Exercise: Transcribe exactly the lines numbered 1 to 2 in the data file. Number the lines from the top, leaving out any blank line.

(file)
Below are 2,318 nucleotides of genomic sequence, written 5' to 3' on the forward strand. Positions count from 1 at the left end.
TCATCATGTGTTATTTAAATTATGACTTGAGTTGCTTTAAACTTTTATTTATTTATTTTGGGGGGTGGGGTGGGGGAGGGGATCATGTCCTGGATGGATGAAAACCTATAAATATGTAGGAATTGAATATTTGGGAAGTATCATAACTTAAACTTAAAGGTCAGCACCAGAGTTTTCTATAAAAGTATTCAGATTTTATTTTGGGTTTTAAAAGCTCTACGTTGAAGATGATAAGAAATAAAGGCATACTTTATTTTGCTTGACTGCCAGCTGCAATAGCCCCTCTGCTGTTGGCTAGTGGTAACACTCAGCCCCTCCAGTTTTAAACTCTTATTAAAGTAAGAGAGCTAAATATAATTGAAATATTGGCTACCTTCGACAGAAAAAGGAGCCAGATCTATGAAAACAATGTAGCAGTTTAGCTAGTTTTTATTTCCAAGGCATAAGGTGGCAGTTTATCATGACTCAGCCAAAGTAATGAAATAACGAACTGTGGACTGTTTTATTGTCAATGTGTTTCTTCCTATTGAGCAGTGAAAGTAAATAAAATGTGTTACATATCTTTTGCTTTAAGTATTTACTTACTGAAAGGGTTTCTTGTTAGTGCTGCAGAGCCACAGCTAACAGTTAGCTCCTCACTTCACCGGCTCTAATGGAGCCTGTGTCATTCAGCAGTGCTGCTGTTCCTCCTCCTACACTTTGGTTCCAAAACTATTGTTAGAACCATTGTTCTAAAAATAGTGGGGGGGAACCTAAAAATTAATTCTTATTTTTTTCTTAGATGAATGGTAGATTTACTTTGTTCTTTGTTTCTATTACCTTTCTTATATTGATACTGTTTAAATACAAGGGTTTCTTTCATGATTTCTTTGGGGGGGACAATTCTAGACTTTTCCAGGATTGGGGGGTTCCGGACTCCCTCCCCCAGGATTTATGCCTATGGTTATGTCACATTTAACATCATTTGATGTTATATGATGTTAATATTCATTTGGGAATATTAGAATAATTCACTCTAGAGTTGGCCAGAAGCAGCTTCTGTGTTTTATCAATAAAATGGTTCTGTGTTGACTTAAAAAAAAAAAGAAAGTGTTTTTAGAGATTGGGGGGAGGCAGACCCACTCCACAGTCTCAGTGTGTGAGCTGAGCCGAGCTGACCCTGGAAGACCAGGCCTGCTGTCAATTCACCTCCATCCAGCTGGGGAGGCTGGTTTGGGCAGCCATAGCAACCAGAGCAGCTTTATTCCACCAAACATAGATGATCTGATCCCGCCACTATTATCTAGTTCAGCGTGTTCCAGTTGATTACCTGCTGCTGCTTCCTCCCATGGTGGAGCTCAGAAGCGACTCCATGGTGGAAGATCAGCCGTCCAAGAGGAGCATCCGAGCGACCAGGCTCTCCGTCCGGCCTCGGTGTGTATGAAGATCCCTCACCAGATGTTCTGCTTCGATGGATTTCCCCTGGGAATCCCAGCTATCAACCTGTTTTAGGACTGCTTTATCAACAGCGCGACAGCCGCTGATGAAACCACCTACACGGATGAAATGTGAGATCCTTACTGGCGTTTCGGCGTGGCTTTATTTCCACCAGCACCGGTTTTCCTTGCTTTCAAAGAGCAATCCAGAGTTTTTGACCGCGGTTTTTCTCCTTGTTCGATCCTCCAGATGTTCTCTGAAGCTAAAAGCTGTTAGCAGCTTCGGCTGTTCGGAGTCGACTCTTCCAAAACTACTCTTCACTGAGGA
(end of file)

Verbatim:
Below are 2,318 nucleotides of genomic sequence, written 5' to 3' on the forward strand. Positions count from 1 at the left end.
TCATCATGTGTTATTTAAATTATGACTTGAGTTGCTTTAAACTTTTATTTATTTATTTTGGGGGGTGGGGTGGGGGAGGGGATCATGTCCTGGATGGATGAAAACCTATAAATATGTAGGAATTGAATATTTGGGAAGTATCATAACTTAAACTTAAAGGTCAGCACCAGAGTTTTCTATAAAAGTATTCAGATTTTATTTTGGGTTTTAAAAGCTCTACGTTGAAGATGATAAGAAATAAAGGCATACTTTATTTTGCTTGACTGCCAGCTGCAATAGCCCCTCTGCTGTTGGCTAGTGGTAACACTCAGCCCCTCCAGTTTTAAACTCTTATTAAAGTAAGAGAGCTAAATATAATTGAAATATTGGCTACCTTCGACAGAAAAAGGAGCCAGATCTATGAAAACAATGTAGCAGTTTAGCTAGTTTTTATTTCCAAGGCATAAGGTGGCAGTTTATCATGACTCAGCCAAAGTAATGAAATAACGAACTGTGGACTGTTTTATTGTCAATGTGTTTCTTCCTATTGAGCAGTGAAAGTAAATAAAATGTGTTACATATCTTTTGCTTTAAGTATTTACTTACTGAAAGGGTTTCTTGTTAGTGCTGCAGAGCCACAGCTAACAGTTAGCTCCTCACTTCACCGGCTCTAATGGAGCCTGTGTCATTCAGCAGTGCTGCTGTTCCTCCTCCTACACTTTGGTTCCAAAACTATTGTTAGAACCATTGTTCTAAAAATAGTGGGGGGGAACCTAAAAATTAATTCTTATTTTTTTCTTAGATGAATGGTAGATTTACTTTGTTCTTTGTTTCTATTACCTTTCTTATATTGATACTGTTTAAATACAAGGGTTTCTTTCATGATTTCTTTGGGGGGGACAATTCTAGACTTTTCCAGGATTGGGGGGTTCCGGACTCCCTCCCCCAGGATTTATGCCTATGGTTATGTCACATTTAACATCATTTGATGTTATATGATGTTAATATTCATTTGGGAATATTAGAATAATTCACTCTAGAGTTGGCCAGAAGCAGCTTCTGTGTTTTATCAATAAAATGGTTCTGTGTTGACTTAAAAAAAAAAAGAAAGTGTTTTTAGAGATTGGGGGGAGGCAGACCCACTCCACAGTCTCAGTGTGTGAGCTGAGCCGAGCTGACCCTGGAAGACCAGGCCTGCTGTCAATTCACCTCCATCCAGCTGGGGAGGCTGGTTTGGGCAGCCATAGCAACCAGAGCAGCTTTATTCCACCAAACATAGATGATCTGATCCCGCCACTATTATCTAGTTCAGCGTGTTCCAGTTGATTACCTGCTGCTGCTTCCTCCCATGGTGGAGCTCAGAAGCGACTCCATGGTGGAAGATCAGCCGTCCAAGAGGAGCATCCGAGCGACCAGGCTCTCCGTCCGGCCTCGGTGTGTATGAAGATCCCTCACCAGATGTTCTGCTTCGATGGATTTCCCCTGGGAATCCCAGCTATCAACCTGTTTTAGGACTGCTTTATCAACAGCGCGACAGCCGCTGATGAAACCACCTACACGGATGAAATGTGAGATCCTTACTGGCGTTTCGGCGTGGCTTTATTTCCACCAGCACCGGTTTTCCTTGCTTTCAAAGAGCAATCCAGAGTTTTTGACCGCGGTTTTTCTCCTTGTTCGATCCTCCAGATGTTCTCTGAAGCTAAAAGCTGTTAGCAGCTTCGGCTGTTCGGAGTCGACTCTTCCAAAACTACTCTTCACTGAGGA